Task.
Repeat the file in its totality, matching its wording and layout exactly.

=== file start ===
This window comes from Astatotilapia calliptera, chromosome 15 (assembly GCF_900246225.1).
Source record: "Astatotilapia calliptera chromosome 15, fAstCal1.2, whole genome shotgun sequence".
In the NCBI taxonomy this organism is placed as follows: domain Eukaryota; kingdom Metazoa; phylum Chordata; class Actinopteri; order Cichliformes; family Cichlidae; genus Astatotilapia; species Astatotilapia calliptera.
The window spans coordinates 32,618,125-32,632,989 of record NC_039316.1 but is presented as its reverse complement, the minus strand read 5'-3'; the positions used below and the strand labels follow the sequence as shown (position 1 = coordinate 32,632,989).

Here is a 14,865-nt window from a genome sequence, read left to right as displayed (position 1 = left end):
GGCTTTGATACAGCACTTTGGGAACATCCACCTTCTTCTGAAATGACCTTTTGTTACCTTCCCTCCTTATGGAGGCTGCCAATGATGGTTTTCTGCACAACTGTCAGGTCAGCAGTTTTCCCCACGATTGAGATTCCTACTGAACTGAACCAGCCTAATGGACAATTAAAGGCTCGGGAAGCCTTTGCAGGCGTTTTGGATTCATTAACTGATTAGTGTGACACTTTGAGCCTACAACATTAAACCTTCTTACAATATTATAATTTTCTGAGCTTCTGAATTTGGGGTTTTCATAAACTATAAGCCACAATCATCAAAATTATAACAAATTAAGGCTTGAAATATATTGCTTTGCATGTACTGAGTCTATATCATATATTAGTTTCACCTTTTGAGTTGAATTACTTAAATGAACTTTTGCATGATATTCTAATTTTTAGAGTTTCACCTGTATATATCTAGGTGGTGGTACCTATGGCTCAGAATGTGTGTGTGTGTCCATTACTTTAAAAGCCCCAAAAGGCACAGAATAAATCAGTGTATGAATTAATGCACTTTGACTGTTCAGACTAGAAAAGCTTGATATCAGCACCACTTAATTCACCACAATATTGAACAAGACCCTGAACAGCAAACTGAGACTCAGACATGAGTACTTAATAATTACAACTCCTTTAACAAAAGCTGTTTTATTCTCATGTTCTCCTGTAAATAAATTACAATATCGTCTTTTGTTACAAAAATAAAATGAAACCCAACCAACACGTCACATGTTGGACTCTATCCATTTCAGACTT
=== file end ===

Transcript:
This window comes from Astatotilapia calliptera, chromosome 15 (assembly GCF_900246225.1).
Source record: "Astatotilapia calliptera chromosome 15, fAstCal1.2, whole genome shotgun sequence".
In the NCBI taxonomy this organism is placed as follows: domain Eukaryota; kingdom Metazoa; phylum Chordata; class Actinopteri; order Cichliformes; family Cichlidae; genus Astatotilapia; species Astatotilapia calliptera.
The window spans coordinates 32,618,125-32,632,989 of record NC_039316.1 but is presented as its reverse complement, the minus strand read 5'-3'; the positions used below and the strand labels follow the sequence as shown (position 1 = coordinate 32,632,989).

Here is a 14,865-nt window from a genome sequence, read left to right as displayed (position 1 = left end):
GGCTTTGATACAGCACTTTGGGAACATCCACCTTCTTCTGAAATGACCTTTTGTTACCTTCCCTCCTTATGGAGGCTGCCAATGATGGTTTTCTGCACAACTGTCAGGTCAGCAGTTTTCCCCACGATTGAGATTCCTACTGAACTGAACCAGCCTAATGGACAATTAAAGGCTCGGGAAGCCTTTGCAGGCGTTTTGGATTCATTAACTGATTAGTGTGACACTTTGAGCCTACAACATTAAACCTTCTTACAATATTATAATTTTCTGAGCTTCTGAATTTGGGGTTTTCATAAACTATAAGCCACAATCATCAAAATTATAACAAATTAAGGCTTGAAATATATTGCTTTGCATGTACTGAGTCTATATCATATATTAGTTTCACCTTTTGAGTTGAATTACTTAAATGAACTTTTGCATGATATTCTAATTTTTAGAGTTTCACCTGTATATATCTAGGTGGTGGTACCTATGGCTCAGAATGTGTGTGTGTGTCCATTACTTTAAAAGCCCCAAAAGGCACAGAATAAATCAGTGTATGAATTAATGCACTTTGACTGTTCAGACTAGAAAAGCTTGATATCAGCACCACTTAATTCACCACAATATTGAACAAGACCCTGAACAGCAAACTGAGACTCAGACATGAGTACTTAATAATTACAACTCCTTTAACAAAAGCTGTTTTATTCTCATGTTCTCCTGTAAATAAATTACAATATCGTCTTTTGTTACAAAAATAAAATGAAACCCAACCAACACGTCACATGTTGGACTCTATCCATTTCAGACTT